The Bozak–JVR Enigma

TORONTO (July 18) — It is rather puzzling that people who observe the Leafs for a living, and those that root for the club with their entire soul, have lost appreciation for veterans Tyler Bozak and James van Riemsdyk.

Particularly when both are coming off their most effective seasons in Blue and White.

In my view, the reason is two–fold: a) fans and media were “blinded” by the accomplishments of the Big 3 draft phenoms — William Nylander, Mitch Marner and Auston Matthews — to such a degree that all other contributions were overlooked. And, b) most seem to contend that the Leafs cannot afford to move beyond next season with the two vets. Strictly from a salary–cap perspective, there is merit to the latter argument. The players will combine for a cap–hit of $8.45 million in 2017–18, which is a pittance given that Bozak has evolved into one of the most–effective face–off men in the National Hockey League (along with his 55 points in 78 games a year ago) and that JVR finished third (behind Matthews and Nazem Kadri) with 29 goals, while providing virtually the club’s entire offense from the left side. Both can become unrestricted free agents next summer. And, if they perform well again, each will command raises. With Nylander coming off entry–level restriction after next season; Marner and Matthews following in the summer of 2019, the Leafs will indeed have to go cheaper elsewhere. That could necessitate trading one or both of Bozak and JVR in the interim.


JAMES van RIEMSDYK AND TYLER BOZAK CELEBRATE A GOAL DURING THE LEAFS 6–2 ROMP OVER NASHVILLE AT THE AIR CANADA CENTRE, NOV. 15, 2016. SPORTSNET.CA

Among the biggest challenges in the salary–cap era, however, is to avoid a dramatic recession between front–line and support players. Chicago general manager Stan Bowman pioneered such roster juggling and was able to win three Stanley Cup titles between 2010 and 2015. When the Hawks were unexpectedly annihilated by Nashville in the opening round of the playoffs this spring, Bowman made what appeared to be an astonishing trade — sending prolific shooter Artemi Panarin to Columbus for ex–Chicago forward Brandon Saad. Panarin is among the most–gifted young players in the world; winner of the Calder Trophy two seasons back. Can you imagine the Maple Leafs trading this year’s Calder recipient, Matthews? Evidently, Bowman felt (or was talked into feeling by Jonathan Toews and Co.) that his club had become top–heavy; its supporting contingent lacking in both ability and character. Thus, the re–claiming of the immensely–popular Saad, with whom the Blackhawks won two of their NHL championships.

This is what the Leafs (and many of their tunnel–visioned fans) risk losing if they undervalue such players as Bozak and van Riemsdyk. Even if, by some miracle, the club is able to move beyond 2019 with all of Nylander, Marner and Matthews, the Leafs will not win the Stanley Cup if there’s too large a gap between first and fourth–line players. Given the club still must somehow acquire an elite, Norris Trophy–type for the blue line — and will be paying 41–year–old Patrick Marleau a guaranteed $6.25 million in the 2019–20 season — dealing one of the Big 3 draft gems is almost unavoidable. Yes, virulent Leaf fans like to play with numbers and delude themselves that the club can afford any and everything, with Long Term Injured Reserve (LITR) salaries coming off the books. Or that Lou Lamoriello is a born–wizard of the cap era.

Neither is true.


LOU LAMORIELLO MUST DECIDE ON THE BEST OPTION REGARDING FORWARDS TYLER BOZAK AND JAMES van RIEMSDYK.

This isn’t to demean Lamoriello — a Hall of Fame person and hockey executive. He has better help around him with the Leafs than he did in his mostly lean tenure at New Jersey, post–2005. But, he is nonetheless bound by the salary–cap figure, which has been stagnant for the past three years. Moreover, Bozak, van Riemsdyk and Marner was the Maple Leafs’ steadiest forward unit during much of last season. Removing two–thirds of the line will not contribute to further ascent in the standings. Trading Bozak and/or JVR will neither bring an Erik Karlsson clone to Toronto nor second–line forwards of commensurate value.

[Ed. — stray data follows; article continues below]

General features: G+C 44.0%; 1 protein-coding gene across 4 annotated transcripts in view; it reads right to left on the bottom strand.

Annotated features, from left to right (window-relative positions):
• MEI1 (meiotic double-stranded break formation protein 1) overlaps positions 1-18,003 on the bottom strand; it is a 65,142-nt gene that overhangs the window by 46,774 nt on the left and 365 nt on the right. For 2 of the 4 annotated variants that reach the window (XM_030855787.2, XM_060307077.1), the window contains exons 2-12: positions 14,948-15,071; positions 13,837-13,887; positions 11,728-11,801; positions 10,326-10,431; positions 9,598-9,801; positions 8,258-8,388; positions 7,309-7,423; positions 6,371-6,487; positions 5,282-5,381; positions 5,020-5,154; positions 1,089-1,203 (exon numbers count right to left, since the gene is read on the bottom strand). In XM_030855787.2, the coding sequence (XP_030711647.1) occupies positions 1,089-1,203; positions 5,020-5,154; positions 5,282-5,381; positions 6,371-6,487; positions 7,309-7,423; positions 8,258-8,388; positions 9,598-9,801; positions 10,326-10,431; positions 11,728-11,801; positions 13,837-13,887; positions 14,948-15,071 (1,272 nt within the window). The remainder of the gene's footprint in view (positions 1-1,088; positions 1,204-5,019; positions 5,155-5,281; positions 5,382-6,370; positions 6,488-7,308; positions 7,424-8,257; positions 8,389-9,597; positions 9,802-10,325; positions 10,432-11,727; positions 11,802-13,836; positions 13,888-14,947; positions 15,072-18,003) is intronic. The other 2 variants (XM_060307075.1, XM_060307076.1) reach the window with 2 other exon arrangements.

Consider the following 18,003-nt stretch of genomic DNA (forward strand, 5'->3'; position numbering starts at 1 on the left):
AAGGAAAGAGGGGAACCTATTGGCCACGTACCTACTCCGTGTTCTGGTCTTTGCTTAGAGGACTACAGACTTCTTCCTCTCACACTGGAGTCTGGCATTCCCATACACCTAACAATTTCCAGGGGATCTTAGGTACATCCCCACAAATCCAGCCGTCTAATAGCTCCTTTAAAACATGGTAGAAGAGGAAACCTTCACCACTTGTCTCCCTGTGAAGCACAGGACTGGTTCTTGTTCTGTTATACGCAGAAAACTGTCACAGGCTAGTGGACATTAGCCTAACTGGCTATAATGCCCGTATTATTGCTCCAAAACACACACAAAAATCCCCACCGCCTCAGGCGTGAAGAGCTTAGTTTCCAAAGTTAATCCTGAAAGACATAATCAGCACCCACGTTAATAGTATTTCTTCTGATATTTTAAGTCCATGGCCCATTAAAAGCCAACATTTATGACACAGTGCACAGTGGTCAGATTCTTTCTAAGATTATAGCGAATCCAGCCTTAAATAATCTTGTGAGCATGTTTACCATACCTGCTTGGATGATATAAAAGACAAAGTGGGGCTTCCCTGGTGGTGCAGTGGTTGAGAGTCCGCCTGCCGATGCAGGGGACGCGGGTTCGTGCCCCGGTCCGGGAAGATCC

It truly ranks among the hockey club’s most–challenging issues.

MEDIA NOTES: Rogers Communications will launch an all–sports radio station in Vancouver this fall to compete against the established TSN–1040 of Bell Canada Enterprises. It’s the latest salvo in the battle for listeners and viewers between our country’s two media giants, both of which, incidentally, own 37.5 percent of the Toronto Maple Leafs (exactly how, or if, the boardroom at Maple Leaf Sports and Entertainment has remained civil is anyone’s guess). Coincidentally, Sportsnet–650 in Vancouver will begin broadcasting on Sep. 4 — exactly 25 years to the day that Canada’s first all–sports station launched here in Toronto. I have a particularly fond memory of Sep. 4, 1992 and the start of The FAN–1430, as it was originally known. The station would move down the dial to the AM–590 frequency on Feb. 6, 1995 and become The FAN–590. Rogers purchased The FAN from Telemedia Communications in 2002. A third name–change, to Sportsnet Radio The FAN–590, occurred in January 2011 and a fourth, to the current Sportsnet–590, in October of that year. I wonder if my old employer of 23 years has anything planned for its 25th anniversary in September? It certainly missed a large opportunity — in October 2014 — to celebrate the quarter–century mark of Bob McCown’s Prime Time SportsKelly Hrudey of Hockey Night In Canada has written his autobiography. CALLING THE SHOTS: Ups, Downs & Rebounds — My Life in the Great Game of Hockey will be published by HarperCollins and released on Oct. 24. Hrudey collaborated with Kirstie McLellan Day, who has previously ghost–written books with the late Bob Probert, Theo Fleury, Ron MacLean and Wayne Gretzky (99 Stories of the Game). As a goalie in the NHL, Hrudey is perhaps best–remembered for backstopping Gretzky and the Los Angeles Kings to the 1993 Stanley Cup final with a seven–game semifinal triumph over the Maple Leafs…